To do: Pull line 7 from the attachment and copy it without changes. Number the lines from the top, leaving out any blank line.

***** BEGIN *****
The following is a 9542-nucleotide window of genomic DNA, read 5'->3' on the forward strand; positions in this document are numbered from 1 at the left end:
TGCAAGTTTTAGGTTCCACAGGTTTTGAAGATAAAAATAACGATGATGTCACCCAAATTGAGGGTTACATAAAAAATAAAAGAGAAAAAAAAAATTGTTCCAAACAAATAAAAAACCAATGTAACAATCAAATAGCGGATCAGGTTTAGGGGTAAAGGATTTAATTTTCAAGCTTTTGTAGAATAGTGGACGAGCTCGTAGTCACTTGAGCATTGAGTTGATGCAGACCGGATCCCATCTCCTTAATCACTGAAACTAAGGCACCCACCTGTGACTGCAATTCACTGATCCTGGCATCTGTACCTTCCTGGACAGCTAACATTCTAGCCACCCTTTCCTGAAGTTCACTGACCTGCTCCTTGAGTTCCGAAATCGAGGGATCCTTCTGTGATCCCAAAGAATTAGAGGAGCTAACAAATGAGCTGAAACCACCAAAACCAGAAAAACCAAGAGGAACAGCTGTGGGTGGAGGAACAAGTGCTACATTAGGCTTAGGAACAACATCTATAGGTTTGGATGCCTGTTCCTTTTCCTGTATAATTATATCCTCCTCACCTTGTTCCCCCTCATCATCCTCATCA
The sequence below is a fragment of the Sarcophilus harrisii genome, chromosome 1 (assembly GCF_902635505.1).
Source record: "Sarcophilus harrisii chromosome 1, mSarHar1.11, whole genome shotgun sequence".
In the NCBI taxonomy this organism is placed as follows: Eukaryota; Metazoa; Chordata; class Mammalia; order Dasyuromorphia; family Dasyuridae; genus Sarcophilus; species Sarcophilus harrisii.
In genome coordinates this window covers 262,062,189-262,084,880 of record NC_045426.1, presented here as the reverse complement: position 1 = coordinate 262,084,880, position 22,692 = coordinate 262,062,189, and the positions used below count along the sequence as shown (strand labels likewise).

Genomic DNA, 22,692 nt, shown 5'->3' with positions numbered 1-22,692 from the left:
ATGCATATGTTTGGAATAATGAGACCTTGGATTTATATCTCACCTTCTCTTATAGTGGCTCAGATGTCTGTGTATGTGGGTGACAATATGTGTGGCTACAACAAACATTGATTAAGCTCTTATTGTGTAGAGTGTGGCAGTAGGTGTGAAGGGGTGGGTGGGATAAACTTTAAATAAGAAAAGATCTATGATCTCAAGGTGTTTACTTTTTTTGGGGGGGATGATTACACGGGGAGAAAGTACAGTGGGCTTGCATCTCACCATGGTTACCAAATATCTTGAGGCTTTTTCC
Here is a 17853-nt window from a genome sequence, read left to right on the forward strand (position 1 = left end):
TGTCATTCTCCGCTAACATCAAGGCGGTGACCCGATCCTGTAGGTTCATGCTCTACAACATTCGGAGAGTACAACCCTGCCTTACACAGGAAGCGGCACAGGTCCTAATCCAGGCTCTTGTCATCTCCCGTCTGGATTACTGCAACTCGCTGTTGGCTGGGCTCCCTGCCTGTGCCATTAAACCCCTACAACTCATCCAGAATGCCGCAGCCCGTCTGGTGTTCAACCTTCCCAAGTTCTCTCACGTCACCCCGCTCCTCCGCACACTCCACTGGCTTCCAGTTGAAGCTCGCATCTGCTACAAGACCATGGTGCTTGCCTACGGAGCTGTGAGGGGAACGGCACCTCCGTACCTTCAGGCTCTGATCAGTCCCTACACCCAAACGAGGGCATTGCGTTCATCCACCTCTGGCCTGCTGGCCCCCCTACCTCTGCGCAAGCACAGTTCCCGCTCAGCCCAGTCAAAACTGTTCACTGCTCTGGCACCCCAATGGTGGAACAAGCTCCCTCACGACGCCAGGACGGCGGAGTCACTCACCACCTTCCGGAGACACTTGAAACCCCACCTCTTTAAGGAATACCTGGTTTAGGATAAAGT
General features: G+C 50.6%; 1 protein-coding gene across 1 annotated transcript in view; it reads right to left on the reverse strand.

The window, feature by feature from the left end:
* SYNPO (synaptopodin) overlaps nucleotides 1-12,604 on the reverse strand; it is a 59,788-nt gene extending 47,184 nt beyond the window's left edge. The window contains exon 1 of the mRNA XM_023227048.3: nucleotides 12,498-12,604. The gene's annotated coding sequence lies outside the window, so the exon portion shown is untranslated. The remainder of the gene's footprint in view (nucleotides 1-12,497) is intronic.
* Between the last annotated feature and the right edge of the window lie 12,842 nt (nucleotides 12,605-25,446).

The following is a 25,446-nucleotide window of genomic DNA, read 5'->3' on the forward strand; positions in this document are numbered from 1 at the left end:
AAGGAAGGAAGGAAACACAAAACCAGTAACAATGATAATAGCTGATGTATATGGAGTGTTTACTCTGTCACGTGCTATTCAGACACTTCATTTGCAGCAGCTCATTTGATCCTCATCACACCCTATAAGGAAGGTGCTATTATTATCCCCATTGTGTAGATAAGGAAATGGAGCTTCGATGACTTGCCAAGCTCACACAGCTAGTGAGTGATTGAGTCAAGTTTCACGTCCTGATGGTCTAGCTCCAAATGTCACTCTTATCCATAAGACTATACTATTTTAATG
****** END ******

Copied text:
Genomic DNA, 22,692 nt, shown 5'->3' with positions numbered 1-22,692 from the left: